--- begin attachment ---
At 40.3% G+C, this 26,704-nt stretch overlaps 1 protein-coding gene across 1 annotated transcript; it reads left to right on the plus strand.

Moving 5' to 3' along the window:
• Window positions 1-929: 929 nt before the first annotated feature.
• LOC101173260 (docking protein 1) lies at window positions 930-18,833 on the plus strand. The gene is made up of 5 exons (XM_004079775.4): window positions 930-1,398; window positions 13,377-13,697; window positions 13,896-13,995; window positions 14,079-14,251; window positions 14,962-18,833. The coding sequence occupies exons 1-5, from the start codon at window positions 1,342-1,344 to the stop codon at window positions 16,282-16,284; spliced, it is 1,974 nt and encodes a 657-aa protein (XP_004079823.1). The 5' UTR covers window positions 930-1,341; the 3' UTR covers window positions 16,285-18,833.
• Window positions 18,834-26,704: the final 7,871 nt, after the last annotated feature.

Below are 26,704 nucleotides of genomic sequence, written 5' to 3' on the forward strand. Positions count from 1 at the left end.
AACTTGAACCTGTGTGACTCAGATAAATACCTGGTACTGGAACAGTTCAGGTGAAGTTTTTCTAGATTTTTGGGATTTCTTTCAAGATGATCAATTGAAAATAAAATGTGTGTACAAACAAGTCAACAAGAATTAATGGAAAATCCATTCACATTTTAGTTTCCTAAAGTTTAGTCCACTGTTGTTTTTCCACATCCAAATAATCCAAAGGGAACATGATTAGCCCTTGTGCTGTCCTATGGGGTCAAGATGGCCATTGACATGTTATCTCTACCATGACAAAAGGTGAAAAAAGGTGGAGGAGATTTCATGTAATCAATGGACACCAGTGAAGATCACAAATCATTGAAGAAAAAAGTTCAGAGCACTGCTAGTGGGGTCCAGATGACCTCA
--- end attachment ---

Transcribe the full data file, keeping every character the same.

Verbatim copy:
At 40.3% G+C, this 26,704-nt stretch overlaps 1 protein-coding gene across 1 annotated transcript; it reads left to right on the plus strand.

Moving 5' to 3' along the window:
• Window positions 1-929: 929 nt before the first annotated feature.
• LOC101173260 (docking protein 1) lies at window positions 930-18,833 on the plus strand. The gene is made up of 5 exons (XM_004079775.4): window positions 930-1,398; window positions 13,377-13,697; window positions 13,896-13,995; window positions 14,079-14,251; window positions 14,962-18,833. The coding sequence occupies exons 1-5, from the start codon at window positions 1,342-1,344 to the stop codon at window positions 16,282-16,284; spliced, it is 1,974 nt and encodes a 657-aa protein (XP_004079823.1). The 5' UTR covers window positions 930-1,341; the 3' UTR covers window positions 16,285-18,833.
• Window positions 18,834-26,704: the final 7,871 nt, after the last annotated feature.

Below are 26,704 nucleotides of genomic sequence, written 5' to 3' on the forward strand. Positions count from 1 at the left end.
AACTTGAACCTGTGTGACTCAGATAAATACCTGGTACTGGAACAGTTCAGGTGAAGTTTTTCTAGATTTTTGGGATTTCTTTCAAGATGATCAATTGAAAATAAAATGTGTGTACAAACAAGTCAACAAGAATTAATGGAAAATCCATTCACATTTTAGTTTCCTAAAGTTTAGTCCACTGTTGTTTTTCCACATCCAAATAATCCAAAGGGAACATGATTAGCCCTTGTGCTGTCCTATGGGGTCAAGATGGCCATTGACATGTTATCTCTACCATGACAAAAGGTGAAAAAAGGTGGAGGAGATTTCATGTAATCAATGGACACCAGTGAAGATCACAAATCATTGAAGAAAAAAGTTCAGAGCACTGCTAGTGGGGTCCAGATGACCTCA